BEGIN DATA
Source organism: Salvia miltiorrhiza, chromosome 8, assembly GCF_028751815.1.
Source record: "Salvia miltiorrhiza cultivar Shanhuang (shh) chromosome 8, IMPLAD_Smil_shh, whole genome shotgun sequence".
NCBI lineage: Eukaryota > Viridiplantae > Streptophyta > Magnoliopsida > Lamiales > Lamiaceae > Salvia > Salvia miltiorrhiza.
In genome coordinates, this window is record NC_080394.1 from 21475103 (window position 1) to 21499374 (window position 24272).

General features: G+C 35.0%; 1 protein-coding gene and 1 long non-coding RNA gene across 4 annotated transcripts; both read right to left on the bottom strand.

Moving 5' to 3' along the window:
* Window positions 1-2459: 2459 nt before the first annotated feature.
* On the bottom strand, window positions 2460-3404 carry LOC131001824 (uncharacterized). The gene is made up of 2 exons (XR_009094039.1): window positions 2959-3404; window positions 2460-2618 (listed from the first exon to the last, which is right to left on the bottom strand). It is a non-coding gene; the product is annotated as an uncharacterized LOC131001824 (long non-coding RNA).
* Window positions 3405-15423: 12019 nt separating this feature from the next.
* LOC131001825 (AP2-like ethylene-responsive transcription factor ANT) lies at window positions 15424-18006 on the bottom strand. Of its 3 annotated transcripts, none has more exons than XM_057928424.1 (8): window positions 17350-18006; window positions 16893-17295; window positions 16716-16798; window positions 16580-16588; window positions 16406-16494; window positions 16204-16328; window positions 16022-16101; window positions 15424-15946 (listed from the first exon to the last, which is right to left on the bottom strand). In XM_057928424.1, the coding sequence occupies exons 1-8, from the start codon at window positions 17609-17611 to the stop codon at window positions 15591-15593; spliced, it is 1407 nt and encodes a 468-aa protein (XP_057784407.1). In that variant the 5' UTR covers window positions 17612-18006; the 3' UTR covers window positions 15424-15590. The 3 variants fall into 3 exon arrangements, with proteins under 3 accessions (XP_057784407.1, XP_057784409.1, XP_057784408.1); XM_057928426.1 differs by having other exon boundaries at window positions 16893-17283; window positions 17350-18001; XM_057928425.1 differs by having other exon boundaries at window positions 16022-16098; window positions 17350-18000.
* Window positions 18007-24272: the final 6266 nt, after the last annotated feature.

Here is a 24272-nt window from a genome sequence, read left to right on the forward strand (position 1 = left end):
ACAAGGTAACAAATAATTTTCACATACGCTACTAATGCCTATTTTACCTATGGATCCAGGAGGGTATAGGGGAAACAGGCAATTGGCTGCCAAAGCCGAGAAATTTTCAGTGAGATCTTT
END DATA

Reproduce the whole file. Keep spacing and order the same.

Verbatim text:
Source organism: Salvia miltiorrhiza, chromosome 8, assembly GCF_028751815.1.
Source record: "Salvia miltiorrhiza cultivar Shanhuang (shh) chromosome 8, IMPLAD_Smil_shh, whole genome shotgun sequence".
NCBI lineage: Eukaryota > Viridiplantae > Streptophyta > Magnoliopsida > Lamiales > Lamiaceae > Salvia > Salvia miltiorrhiza.
In genome coordinates, this window is record NC_080394.1 from 21475103 (window position 1) to 21499374 (window position 24272).

General features: G+C 35.0%; 1 protein-coding gene and 1 long non-coding RNA gene across 4 annotated transcripts; both read right to left on the bottom strand.

Moving 5' to 3' along the window:
* Window positions 1-2459: 2459 nt before the first annotated feature.
* On the bottom strand, window positions 2460-3404 carry LOC131001824 (uncharacterized). The gene is made up of 2 exons (XR_009094039.1): window positions 2959-3404; window positions 2460-2618 (listed from the first exon to the last, which is right to left on the bottom strand). It is a non-coding gene; the product is annotated as an uncharacterized LOC131001824 (long non-coding RNA).
* Window positions 3405-15423: 12019 nt separating this feature from the next.
* LOC131001825 (AP2-like ethylene-responsive transcription factor ANT) lies at window positions 15424-18006 on the bottom strand. Of its 3 annotated transcripts, none has more exons than XM_057928424.1 (8): window positions 17350-18006; window positions 16893-17295; window positions 16716-16798; window positions 16580-16588; window positions 16406-16494; window positions 16204-16328; window positions 16022-16101; window positions 15424-15946 (listed from the first exon to the last, which is right to left on the bottom strand). In XM_057928424.1, the coding sequence occupies exons 1-8, from the start codon at window positions 17609-17611 to the stop codon at window positions 15591-15593; spliced, it is 1407 nt and encodes a 468-aa protein (XP_057784407.1). In that variant the 5' UTR covers window positions 17612-18006; the 3' UTR covers window positions 15424-15590. The 3 variants fall into 3 exon arrangements, with proteins under 3 accessions (XP_057784407.1, XP_057784409.1, XP_057784408.1); XM_057928426.1 differs by having other exon boundaries at window positions 16893-17283; window positions 17350-18001; XM_057928425.1 differs by having other exon boundaries at window positions 16022-16098; window positions 17350-18000.
* Window positions 18007-24272: the final 6266 nt, after the last annotated feature.

Here is a 24272-nt window from a genome sequence, read left to right on the forward strand (position 1 = left end):
ACAAGGTAACAAATAATTTTCACATACGCTACTAATGCCTATTTTACCTATGGATCCAGGAGGGTATAGGGGAAACAGGCAATTGGCTGCCAAAGCCGAGAAATTTTCAGTGAGATCTTT